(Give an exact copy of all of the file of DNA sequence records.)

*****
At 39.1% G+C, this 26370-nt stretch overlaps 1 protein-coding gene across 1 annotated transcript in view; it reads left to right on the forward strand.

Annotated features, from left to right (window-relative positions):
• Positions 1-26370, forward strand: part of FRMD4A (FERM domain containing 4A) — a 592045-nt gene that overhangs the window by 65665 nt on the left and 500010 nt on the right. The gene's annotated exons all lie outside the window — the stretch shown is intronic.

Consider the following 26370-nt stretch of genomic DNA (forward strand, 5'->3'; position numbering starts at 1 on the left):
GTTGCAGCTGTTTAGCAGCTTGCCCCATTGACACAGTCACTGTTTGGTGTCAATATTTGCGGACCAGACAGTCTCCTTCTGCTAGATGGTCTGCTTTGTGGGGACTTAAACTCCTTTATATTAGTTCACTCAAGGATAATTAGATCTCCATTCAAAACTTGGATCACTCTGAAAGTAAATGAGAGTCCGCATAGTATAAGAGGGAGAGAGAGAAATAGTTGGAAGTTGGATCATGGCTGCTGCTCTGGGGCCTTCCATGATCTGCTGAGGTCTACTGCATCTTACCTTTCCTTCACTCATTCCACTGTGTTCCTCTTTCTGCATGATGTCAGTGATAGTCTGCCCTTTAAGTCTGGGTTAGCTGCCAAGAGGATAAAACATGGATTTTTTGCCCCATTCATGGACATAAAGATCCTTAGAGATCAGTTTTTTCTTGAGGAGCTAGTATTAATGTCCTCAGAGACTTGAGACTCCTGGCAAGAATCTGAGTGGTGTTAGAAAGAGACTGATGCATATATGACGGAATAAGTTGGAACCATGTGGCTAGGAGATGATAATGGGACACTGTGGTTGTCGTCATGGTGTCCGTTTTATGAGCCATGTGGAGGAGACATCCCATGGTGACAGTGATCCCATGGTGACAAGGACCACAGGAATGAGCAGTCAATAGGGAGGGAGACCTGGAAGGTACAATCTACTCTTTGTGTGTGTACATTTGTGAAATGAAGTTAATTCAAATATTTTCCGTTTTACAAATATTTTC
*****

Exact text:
At 39.1% G+C, this 26370-nt stretch overlaps 1 protein-coding gene across 1 annotated transcript in view; it reads left to right on the forward strand.

Annotated features, from left to right (window-relative positions):
• Positions 1-26370, forward strand: part of FRMD4A (FERM domain containing 4A) — a 592045-nt gene that overhangs the window by 65665 nt on the left and 500010 nt on the right. The gene's annotated exons all lie outside the window — the stretch shown is intronic.

Consider the following 26370-nt stretch of genomic DNA (forward strand, 5'->3'; position numbering starts at 1 on the left):
GTTGCAGCTGTTTAGCAGCTTGCCCCATTGACACAGTCACTGTTTGGTGTCAATATTTGCGGACCAGACAGTCTCCTTCTGCTAGATGGTCTGCTTTGTGGGGACTTAAACTCCTTTATATTAGTTCACTCAAGGATAATTAGATCTCCATTCAAAACTTGGATCACTCTGAAAGTAAATGAGAGTCCGCATAGTATAAGAGGGAGAGAGAGAAATAGTTGGAAGTTGGATCATGGCTGCTGCTCTGGGGCCTTCCATGATCTGCTGAGGTCTACTGCATCTTACCTTTCCTTCACTCATTCCACTGTGTTCCTCTTTCTGCATGATGTCAGTGATAGTCTGCCCTTTAAGTCTGGGTTAGCTGCCAAGAGGATAAAACATGGATTTTTTGCCCCATTCATGGACATAAAGATCCTTAGAGATCAGTTTTTTCTTGAGGAGCTAGTATTAATGTCCTCAGAGACTTGAGACTCCTGGCAAGAATCTGAGTGGTGTTAGAAAGAGACTGATGCATATATGACGGAATAAGTTGGAACCATGTGGCTAGGAGATGATAATGGGACACTGTGGTTGTCGTCATGGTGTCCGTTTTATGAGCCATGTGGAGGAGACATCCCATGGTGACAGTGATCCCATGGTGACAAGGACCACAGGAATGAGCAGTCAATAGGGAGGGAGACCTGGAAGGTACAATCTACTCTTTGTGTGTGTACATTTGTGAAATGAAGTTAATTCAAATATTTTCCGTTTTACAAATATTTTC